War of Will came away as the frontrunner with a one-length lead in the clubhouse turn, marking off the first quarter mile in 23.09 seconds. McKinzie was to his inside in second with Mongolian Groom outside in third, while four lengths further back Vino Rosso had a perfect stalking trip in fourth position.
Entering the backstretch after a half in 47.16 seconds, McKinzie appeared to grab the bridle under jockey Joel Rosario and tried to run up the inside of War of Will. He did not have room and Rosario had to check the horse back, then angle out to the two-path. That pushed Mongolian Groom to the three-path as War of Will ticked off three-quarters of a mile in 1:10.71.
McKinzie took over from War of Will around the far turn, pulling away from Mongolian Groom as Vino Rosso began to unfurl his rally from third. Vino Rosso had to go four-wide but drew even with McKinzie at the head of the lane, engaging the favorite in a battle toward the wire.
“He was moving in the turn so, so good,” said an ecstatic Ortiz. “He was moving so good at McKinzie. Going into the first turn I had to use him a little bit. Going onto the backside I said, 'I've got a good chance if McKinzie is going to come back to me at the distance. That worked out good, he came back to me and my horse responded to me the way I expected him to and he won off on his own at the end.”
Vino Rosso got by McKinzie at the eighth pole, and pulled away toward the wire to draw his winning margin out to 4 1/4 lengths. McKinzie finished 2 1/4 lengths ahead of Higher Power in third, and the duo of Elate and Math Wizard closed from well off the pace to finish fourth and fifth, respectively.
“He ran his race,” trainer Bob Baffert said of McKinzie. “Joel rode him well. I told him to make sure he's in front turning for home, that's the way he likes it. But, Vino Rosso, after watching his last race I knew he's been getting better and better and he won here going a mile and a quarter. He was sitting there just perfect and I knew he was going to have a lot of horse left. When Joel hit McKinzie, and I told him don't hit McKinzie unless you're just really out of horse because he doesn't like it, and when he hit him, that's when I knew that was it. But, he did a lot of running. I told my wife (Jill) all week that Vino Rosso was the horse to beat. My horse showed up and I was proud of him. McKinzie ran his race. He just got beat.”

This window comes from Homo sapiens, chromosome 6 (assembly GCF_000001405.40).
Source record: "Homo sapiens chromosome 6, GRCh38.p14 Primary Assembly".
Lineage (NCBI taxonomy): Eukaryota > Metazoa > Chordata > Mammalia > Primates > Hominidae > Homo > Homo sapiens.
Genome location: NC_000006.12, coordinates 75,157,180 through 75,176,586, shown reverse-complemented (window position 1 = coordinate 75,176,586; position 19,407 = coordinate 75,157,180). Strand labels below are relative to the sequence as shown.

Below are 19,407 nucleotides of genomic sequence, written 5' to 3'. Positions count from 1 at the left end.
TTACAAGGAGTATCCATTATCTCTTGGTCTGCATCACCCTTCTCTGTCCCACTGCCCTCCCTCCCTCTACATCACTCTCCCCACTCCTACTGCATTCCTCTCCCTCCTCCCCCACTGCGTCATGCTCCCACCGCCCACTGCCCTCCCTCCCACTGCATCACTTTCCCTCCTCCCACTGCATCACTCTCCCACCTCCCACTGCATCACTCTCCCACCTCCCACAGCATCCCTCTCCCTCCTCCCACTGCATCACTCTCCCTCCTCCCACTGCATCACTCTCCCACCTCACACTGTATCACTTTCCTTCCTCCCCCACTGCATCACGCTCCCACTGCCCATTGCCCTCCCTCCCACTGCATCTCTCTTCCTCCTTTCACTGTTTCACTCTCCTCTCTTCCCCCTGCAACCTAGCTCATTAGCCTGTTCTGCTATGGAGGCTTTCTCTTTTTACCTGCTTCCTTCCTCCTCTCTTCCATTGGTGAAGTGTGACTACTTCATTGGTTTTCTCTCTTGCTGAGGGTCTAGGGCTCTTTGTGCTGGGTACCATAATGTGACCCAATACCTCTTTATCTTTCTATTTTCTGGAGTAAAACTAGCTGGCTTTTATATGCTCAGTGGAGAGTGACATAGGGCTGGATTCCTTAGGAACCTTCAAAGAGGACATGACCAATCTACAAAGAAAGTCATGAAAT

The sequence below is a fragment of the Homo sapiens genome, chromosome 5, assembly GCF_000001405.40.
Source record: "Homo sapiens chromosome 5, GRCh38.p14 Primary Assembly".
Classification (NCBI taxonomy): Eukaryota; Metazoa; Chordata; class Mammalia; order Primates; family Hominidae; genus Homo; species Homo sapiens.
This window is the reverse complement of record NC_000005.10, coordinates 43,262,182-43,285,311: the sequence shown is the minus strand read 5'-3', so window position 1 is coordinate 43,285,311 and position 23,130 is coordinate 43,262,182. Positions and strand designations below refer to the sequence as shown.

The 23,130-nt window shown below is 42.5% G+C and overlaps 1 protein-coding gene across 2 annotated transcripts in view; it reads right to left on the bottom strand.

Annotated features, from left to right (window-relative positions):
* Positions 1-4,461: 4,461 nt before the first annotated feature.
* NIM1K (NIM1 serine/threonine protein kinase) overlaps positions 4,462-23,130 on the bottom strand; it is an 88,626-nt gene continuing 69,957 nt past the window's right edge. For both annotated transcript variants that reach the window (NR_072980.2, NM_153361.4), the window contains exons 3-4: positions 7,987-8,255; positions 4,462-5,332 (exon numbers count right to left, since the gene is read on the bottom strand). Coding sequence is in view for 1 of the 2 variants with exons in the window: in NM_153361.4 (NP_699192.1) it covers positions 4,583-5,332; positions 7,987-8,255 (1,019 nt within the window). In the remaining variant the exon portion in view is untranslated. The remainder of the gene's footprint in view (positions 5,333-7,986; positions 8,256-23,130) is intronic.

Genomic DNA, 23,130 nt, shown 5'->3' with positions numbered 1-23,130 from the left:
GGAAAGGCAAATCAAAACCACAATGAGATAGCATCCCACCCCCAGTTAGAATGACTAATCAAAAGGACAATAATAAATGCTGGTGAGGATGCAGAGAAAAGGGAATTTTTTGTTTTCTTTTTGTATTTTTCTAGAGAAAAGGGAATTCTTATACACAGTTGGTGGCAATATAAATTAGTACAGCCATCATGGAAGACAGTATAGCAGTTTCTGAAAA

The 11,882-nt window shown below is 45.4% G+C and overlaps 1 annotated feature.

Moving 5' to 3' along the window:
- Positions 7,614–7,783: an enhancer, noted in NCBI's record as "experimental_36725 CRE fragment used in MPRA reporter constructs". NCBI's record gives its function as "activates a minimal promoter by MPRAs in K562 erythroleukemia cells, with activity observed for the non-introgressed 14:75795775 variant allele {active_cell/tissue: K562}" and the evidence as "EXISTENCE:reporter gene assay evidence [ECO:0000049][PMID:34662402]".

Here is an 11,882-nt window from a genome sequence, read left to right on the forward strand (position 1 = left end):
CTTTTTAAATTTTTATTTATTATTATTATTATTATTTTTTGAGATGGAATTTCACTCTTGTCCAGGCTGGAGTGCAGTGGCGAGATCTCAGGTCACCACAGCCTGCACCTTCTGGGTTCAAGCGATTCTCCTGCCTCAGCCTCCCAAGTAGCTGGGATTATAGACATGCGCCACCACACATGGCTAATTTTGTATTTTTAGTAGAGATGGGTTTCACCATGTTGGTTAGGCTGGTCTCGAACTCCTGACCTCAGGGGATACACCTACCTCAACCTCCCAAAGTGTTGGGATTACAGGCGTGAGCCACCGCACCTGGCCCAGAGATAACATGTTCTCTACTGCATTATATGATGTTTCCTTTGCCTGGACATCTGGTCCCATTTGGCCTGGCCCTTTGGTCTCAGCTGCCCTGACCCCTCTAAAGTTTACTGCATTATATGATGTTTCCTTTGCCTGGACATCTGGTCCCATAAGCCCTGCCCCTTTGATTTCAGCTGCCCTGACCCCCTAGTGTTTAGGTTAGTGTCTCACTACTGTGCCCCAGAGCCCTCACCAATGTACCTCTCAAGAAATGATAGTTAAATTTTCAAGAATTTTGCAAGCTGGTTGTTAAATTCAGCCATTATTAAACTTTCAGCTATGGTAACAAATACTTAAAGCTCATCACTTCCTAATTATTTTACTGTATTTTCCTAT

The full order of finish is as follows: Vino Rosso, McKinzie, Higher Power, Elate, Math Wizard, Seeking the Soul, Code of Honor, Yoshida, War of Will, and Owendale.
Bred in Kentucky by John Gunther, Vino Rosso is out of the winning Street Cry mare Mythical Bride. Gunther also bred 2018 Triple Crown-winner Justify, in the same crop as 2019 Classic winner Vino Rosso.
As a yearling Vino Rosso commanded $410,000 at the Keeneland September sale. He broke his maiden in November of his 2-year-old year and headed down the trail toward the Kentucky Derby last season. He won the G2 Wood Memorial before finishing ninth in the Run for the Roses and later fourth in the Belmont Stakes.
After a winter layoff, Vino Rosso returned to win the listed Stymie Stakes in March of this year. He ran fourth in the G1 Carter before shipping out to Santa Anita to win the Grade 1 Gold Cup in late May. Back at home in New York, Vino Rosso ran third in the G1 Whitney and then crossed the finish line first in the G1 Jockey Club Gold Cup, only to be disqualified for interfering with runner-up Code of Honor in the stretch.
“I remember saying that that loss will make this win feel 10 times better,” said winning owner Mike Repole. “And it really did. You have to go through adversity, and that was pretty low, to reach the highest of highs. It's a great feeling.”
Though Pletcher publicly disagreed with the disqualification, he came into the Classic quietly confident and Vino Rosso rewarded him. Overall, Vino Rosso has won six of his 15 career starts for earnings of over $4.8 million.
“We sensed it early on this year that he was a little more mature, more focused, more into his daily training,” Pletcher summarized. “I think it's really a case of him getting time to develop and mature. We always felt he would be a better 4-year-old than 3-year-old. Just happy it turned out to be right.”
additional reporting by Natalie Voss